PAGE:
Over the last decade, hearing aids have become so much more than just necessary medical devices that help the hard-of-hearing navigate the world of sound. In addition to these crucial and often life-changing capabilities, hearing aids can also act as the perfect Bluetooth in-ear buds for calls and music nowadays, 100% adjusted to fit your ears and your hearing loss.
While many manufacturers already support Bluetooth streaming on Android, one of the most innovative hearing aid companies is now jumping on board with an initially small selection of Android phones — Whisper.
It's possible that you haven't heard about Whisper yet, but here's the deal. The young San Francisco-based company only launched its hearing aid system in October 2020, but it's already managed to make headlines thanks to its unusual approach. The hearing aids you put behind your ears come paired with the so-called Whisper Brain, a small, palm-sized device that optimizes the sound experience using artificial intelligence algorithms. While the hearing aids work without the Brain when you don't want to carry the extra device on some occasions, it adds an extra layer of control and performance that you can't find on other hearing aids.
The app is coming to Android later.
The newly supported Android phones are the Samsung Galaxy S9, the Galaxy S10, the Galaxy Note10, the Google Pixel 3, and the Pixel 4. While you might wonder what's up with more recent phones like the Pixel 5 and the S21 series, the selection reflects several of the top 10 most popular phones in the US according to a 2021 YouGov study cited by Whisper.
Whisper CEO Andrew Song told us that the company wants to ensure that its hearing system works well with officially supported phones and that everything is tested, which is why there's this small initial selection. "Bluetooth is always a bit of a finicky experience for many people," Song said. "We want to give them confidence that if they're using these phones they will have a great experience." That's also the reason why Whisper initially limited Bluetooth connectivity to iPhones — after all, there are only a few models you have to adjust software for in the Apple ecosystem while still reaching millions of people.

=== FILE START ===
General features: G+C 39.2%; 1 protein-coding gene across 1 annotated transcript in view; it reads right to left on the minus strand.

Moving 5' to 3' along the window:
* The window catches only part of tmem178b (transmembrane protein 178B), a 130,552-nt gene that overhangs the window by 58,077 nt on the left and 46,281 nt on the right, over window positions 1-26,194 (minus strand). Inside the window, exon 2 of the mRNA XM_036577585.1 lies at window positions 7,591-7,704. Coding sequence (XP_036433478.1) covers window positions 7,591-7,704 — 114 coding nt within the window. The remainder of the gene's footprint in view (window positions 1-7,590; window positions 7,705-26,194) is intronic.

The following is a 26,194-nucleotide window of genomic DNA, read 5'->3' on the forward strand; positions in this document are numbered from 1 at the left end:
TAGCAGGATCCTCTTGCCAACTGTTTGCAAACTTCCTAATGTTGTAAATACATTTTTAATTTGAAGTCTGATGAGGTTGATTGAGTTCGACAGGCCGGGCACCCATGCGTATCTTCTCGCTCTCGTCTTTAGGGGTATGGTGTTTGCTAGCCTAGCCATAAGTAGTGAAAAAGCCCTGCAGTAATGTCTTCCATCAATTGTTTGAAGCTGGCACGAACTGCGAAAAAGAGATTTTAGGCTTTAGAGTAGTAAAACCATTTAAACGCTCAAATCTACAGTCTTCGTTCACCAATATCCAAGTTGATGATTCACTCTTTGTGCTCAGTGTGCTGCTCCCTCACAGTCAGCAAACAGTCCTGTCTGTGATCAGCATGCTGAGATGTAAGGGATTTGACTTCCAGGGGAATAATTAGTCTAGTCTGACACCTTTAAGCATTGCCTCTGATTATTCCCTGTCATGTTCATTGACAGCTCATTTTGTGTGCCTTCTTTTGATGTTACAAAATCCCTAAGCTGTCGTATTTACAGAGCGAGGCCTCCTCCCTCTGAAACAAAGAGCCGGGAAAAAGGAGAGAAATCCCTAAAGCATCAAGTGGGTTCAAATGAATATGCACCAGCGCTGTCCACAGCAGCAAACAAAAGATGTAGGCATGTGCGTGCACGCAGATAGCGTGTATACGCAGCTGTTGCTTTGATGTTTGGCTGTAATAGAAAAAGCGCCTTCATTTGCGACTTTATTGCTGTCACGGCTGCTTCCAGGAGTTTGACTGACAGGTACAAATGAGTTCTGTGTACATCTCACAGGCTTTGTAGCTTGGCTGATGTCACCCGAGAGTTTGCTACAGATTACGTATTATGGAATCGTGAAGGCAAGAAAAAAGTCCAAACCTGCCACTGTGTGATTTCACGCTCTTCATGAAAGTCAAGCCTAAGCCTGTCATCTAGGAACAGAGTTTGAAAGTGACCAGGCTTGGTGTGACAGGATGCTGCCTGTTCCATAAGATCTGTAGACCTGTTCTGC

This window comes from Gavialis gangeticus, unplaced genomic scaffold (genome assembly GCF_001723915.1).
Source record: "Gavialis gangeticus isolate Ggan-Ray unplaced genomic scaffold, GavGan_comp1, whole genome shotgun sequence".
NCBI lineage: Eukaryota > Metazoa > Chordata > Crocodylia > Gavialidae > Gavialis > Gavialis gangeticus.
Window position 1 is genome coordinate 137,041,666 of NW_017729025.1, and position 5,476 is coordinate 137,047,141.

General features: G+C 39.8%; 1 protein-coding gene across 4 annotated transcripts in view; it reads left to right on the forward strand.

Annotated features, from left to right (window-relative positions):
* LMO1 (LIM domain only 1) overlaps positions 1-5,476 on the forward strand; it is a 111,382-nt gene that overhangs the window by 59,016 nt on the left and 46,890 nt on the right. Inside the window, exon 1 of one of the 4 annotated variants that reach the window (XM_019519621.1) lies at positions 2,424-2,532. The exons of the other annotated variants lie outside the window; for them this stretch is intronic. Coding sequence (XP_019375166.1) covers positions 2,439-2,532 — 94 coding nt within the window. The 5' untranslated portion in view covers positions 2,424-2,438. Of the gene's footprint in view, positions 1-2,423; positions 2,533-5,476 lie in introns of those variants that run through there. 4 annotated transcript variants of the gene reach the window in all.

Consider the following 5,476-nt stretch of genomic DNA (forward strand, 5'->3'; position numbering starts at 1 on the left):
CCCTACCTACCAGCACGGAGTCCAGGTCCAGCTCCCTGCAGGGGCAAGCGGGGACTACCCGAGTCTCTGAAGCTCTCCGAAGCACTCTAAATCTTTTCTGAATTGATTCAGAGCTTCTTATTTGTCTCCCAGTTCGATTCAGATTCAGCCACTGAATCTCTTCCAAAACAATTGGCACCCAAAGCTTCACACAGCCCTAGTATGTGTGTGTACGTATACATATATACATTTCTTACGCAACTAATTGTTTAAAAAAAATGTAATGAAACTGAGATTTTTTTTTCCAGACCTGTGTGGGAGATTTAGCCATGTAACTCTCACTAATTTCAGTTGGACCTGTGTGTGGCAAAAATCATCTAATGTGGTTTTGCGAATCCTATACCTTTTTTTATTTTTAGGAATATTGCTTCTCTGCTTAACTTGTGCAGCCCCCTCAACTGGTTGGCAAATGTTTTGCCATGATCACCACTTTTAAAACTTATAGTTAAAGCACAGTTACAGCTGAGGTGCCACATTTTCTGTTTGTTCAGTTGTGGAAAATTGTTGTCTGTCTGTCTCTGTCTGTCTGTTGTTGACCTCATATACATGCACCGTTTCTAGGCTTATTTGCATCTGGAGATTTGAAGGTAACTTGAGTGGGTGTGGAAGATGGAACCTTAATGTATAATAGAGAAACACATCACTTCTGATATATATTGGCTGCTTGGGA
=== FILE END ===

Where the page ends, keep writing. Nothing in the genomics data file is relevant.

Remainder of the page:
Bluetooth is always a bit of a finicky experience for many people. We want to give them confidence that if they're using these phones they will have a great experience.
For now, Android users also won't get the dedicated Whisper app that's available on iOS, but the company is already working on it. The app will allow users to adjust the earpieces' volume separately or together and give access to more settings. It will also offer a quick way to check the battery level of the Whisper Brain.
Google introduced native hearing aid support as part of its open-source ASHA protocol with Android 10, giving hearing aid manufacturers a low-energy option to connect to phones that doesn't use as much power as regular Bluetooth. However, this new BLE system still isn't available on all phones, which is why Whisper (and many other manufacturers) use the Bluetooth hands-free protocol, or HFP for short. Song says that this will allow the company to expand to more phones quickly.
Song is hopeful about the future of Google's protocol, though. Google and Apple seem to plan more investments for using the Bluetooth Low Energy protocol with Bluetooth audio specifications, which could be a proper breakthrough for the hearing aid industry (and regular earbuds will certainly benefit, too).
Google (and Apple, too) is already doing a lot to make life easier for those who are hard of hearing. There's the Sound Amplifier app that allows you to put your phone on a table and use it as a remote microphone for your earbuds. Andrew Song tells us that he appreciates the efforts, and it's good that people invest in their hearing health. However, these makeshift solutions can only do so much, and at a certain point, a professionally fitted device will provide a better experience.
Hearing aids really are one of the most practical forms of augmented reality that exists.
Song goes as far as saying that hearing aids are, in essence, one of the most practical forms of augmented reality that currently exists: "We think a lot of time about augmented reality glasses, but hearing aids have millions of users around the world using them to literally augment their reality. And I think that is very exciting."
In contrast to many other hearing systems that you have to pay for up-front, Whisper is available for $179 a month (with a $139 a month introductory offer currently active) for a 36-month term that includes regular software updates and three-year loss and damage warranty. The Whisper hearing system can only be bought from hearing care professionals who precisely fit it to hearing loss.
Other hearing aid manufacturers have long supported Android, but they've been around for much longer than Whisper. I personally use Phonak Marvel hearing aids that connect to any Bluetooth transmitter, but I've noticed that phone call quality isn't exactly great for the other side — Whisper has hopefully figured this out better. There are also hearing aids from GN Hearing, the company that was first to support Google's open-source ASHA protocol, and many more.